The war ended. The casualties didn’t.

Fatma Mahmud, who lost a leg to a land mine in Western Sahara, walks during her rehabilitation exercises. (© AP Images)

In 1975, Morocco and Mauritania went to war over Western Sahara. A truce was negotiated in 1991, but that didn’t stop the devastation. Fifteen years later, Fatma Mahmud stepped on a buried land mine and lost her left leg.

She’s not alone. Every year, thousands of people, many of them children, lose their limbs or their lives to land mines.

There are an estimated 110 million land mines still buried around the world. They are a lingering legacy of wars, persisting decades after soldiers have laid down their weapons and leaders have made peace.

A U.N. peacekeeper during a mine clearance operation in southern Lebanon (© AP Images)

The good news is that land mine clearance is saving lives and limbs. In 1999, land mines killed or maimed nearly 9,100 people. Thanks to the efforts of the international community, that number dropped to just over 3,300 in 2013.

Since 1993, the United States has given $2.4 billion and worked with 60 partner organizations to dispose of land mines in more than 90 countries. As a result, 15 of those countries — from Honduras to Tunisia to Rwanda — are now free from land mines. The United States has also funded medical and rehabilitation services for more than 250,000 land mine survivors around the world.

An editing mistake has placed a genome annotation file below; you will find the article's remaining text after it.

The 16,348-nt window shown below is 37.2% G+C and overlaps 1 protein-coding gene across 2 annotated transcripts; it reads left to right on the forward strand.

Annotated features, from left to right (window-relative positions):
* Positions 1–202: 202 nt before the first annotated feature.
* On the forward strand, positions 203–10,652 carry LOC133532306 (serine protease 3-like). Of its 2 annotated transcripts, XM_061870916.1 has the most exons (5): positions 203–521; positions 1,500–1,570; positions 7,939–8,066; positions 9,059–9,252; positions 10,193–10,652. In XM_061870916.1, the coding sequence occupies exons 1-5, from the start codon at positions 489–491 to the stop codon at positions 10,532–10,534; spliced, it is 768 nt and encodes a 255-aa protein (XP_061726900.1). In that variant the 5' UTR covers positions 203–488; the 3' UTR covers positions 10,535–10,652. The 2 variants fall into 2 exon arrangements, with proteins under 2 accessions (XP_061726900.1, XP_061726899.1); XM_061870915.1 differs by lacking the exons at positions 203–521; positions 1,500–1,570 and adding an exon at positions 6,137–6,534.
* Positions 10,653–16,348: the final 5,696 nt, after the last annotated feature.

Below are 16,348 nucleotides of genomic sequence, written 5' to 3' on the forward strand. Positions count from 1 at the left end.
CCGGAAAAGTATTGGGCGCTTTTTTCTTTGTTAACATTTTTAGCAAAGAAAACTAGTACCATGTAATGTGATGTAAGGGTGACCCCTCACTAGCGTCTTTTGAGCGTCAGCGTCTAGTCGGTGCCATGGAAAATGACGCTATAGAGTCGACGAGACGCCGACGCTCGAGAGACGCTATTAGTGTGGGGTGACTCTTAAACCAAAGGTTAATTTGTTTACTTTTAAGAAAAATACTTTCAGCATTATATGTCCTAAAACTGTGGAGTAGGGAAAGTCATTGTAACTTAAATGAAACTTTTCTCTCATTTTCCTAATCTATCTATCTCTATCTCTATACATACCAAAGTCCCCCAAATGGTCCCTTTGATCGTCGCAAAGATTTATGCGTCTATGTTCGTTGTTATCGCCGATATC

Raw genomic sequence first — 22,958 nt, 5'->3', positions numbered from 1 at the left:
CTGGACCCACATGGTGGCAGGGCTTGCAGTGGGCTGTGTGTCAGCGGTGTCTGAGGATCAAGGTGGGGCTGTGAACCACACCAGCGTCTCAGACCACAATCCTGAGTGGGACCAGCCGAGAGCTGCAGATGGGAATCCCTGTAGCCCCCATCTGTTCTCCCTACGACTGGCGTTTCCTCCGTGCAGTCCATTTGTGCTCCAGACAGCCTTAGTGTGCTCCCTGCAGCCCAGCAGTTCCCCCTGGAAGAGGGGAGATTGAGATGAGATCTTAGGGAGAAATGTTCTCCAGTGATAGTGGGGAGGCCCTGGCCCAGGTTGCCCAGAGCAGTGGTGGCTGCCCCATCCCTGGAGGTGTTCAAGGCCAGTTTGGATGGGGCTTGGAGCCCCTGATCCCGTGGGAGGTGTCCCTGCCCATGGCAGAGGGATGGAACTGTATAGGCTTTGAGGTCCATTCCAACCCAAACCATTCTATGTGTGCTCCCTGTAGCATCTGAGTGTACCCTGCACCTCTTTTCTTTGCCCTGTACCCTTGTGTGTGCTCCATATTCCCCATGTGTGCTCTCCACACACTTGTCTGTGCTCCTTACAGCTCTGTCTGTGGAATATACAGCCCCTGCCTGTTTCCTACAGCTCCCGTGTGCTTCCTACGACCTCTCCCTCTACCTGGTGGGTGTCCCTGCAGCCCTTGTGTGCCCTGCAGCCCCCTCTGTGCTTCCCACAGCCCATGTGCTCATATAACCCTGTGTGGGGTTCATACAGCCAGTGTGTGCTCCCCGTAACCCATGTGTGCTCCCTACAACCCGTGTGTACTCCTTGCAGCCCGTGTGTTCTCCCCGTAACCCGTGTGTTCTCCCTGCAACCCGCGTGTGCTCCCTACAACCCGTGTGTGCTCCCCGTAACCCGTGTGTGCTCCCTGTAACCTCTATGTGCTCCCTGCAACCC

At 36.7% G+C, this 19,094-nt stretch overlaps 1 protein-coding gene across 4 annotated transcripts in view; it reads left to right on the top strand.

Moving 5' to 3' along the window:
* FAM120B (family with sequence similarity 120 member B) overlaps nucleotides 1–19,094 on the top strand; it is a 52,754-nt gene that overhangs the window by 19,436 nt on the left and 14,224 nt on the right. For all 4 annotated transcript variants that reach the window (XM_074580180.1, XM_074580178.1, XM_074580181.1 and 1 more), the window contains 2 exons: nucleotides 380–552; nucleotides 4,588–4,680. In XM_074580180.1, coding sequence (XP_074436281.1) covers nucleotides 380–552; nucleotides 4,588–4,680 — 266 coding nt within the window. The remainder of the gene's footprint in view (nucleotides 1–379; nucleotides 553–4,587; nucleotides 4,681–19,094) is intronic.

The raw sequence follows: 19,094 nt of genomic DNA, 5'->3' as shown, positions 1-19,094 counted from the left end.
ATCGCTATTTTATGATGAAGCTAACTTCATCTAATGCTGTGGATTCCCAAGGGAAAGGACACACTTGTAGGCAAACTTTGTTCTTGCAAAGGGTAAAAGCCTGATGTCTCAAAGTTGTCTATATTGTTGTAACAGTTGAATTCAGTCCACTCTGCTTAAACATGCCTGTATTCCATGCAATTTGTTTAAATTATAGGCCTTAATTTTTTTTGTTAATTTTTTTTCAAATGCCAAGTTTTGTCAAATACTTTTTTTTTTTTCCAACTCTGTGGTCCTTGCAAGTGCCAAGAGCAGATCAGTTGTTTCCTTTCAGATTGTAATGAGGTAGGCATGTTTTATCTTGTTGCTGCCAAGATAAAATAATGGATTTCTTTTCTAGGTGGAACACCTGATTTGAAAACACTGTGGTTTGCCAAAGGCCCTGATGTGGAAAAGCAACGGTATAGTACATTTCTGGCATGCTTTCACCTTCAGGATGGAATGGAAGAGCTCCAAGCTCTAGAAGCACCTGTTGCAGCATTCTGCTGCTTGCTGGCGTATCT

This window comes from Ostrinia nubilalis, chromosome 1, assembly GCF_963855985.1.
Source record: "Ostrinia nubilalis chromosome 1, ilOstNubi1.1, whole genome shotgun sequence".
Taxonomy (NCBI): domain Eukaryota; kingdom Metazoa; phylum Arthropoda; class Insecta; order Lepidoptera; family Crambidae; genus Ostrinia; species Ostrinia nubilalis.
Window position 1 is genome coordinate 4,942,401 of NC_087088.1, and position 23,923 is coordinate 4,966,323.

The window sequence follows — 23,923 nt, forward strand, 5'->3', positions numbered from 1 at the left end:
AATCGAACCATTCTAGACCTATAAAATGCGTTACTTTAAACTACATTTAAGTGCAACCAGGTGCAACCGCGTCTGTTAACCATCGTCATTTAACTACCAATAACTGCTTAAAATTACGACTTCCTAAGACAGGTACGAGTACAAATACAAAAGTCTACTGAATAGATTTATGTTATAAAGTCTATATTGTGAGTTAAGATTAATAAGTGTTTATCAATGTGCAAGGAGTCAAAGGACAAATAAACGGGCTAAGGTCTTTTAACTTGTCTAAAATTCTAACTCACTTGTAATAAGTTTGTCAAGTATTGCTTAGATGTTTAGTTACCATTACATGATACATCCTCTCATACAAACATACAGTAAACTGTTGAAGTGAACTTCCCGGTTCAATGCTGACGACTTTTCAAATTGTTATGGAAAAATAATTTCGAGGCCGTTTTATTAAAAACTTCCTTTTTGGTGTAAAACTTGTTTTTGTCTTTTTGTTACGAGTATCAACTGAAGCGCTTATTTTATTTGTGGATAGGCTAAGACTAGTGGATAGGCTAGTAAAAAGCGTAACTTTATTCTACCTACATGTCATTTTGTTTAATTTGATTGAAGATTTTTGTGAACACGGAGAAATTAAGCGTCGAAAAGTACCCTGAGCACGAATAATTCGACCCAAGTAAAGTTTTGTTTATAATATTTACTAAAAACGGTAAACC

The U.S. efforts extend to its own stockpiles. In September 2014, President Obama announced that the United States would no longer acquire anti-personnel mines and would begin destroying the bulk of its land mine stockpiles.

“These steps reflect America’s commitment to the global humanitarian movement,” Secretary of State John Kerry wrote in December 2014 to mark the release of the State Department’s report “To Walk the Earth in Safety.” “But this work is far from finished. … We can do more so that others will never suffer the same fate — and so that millions can walk the earth in safety.”

April 4 is the International Day of Mine Awareness and Assistance in Mine Action.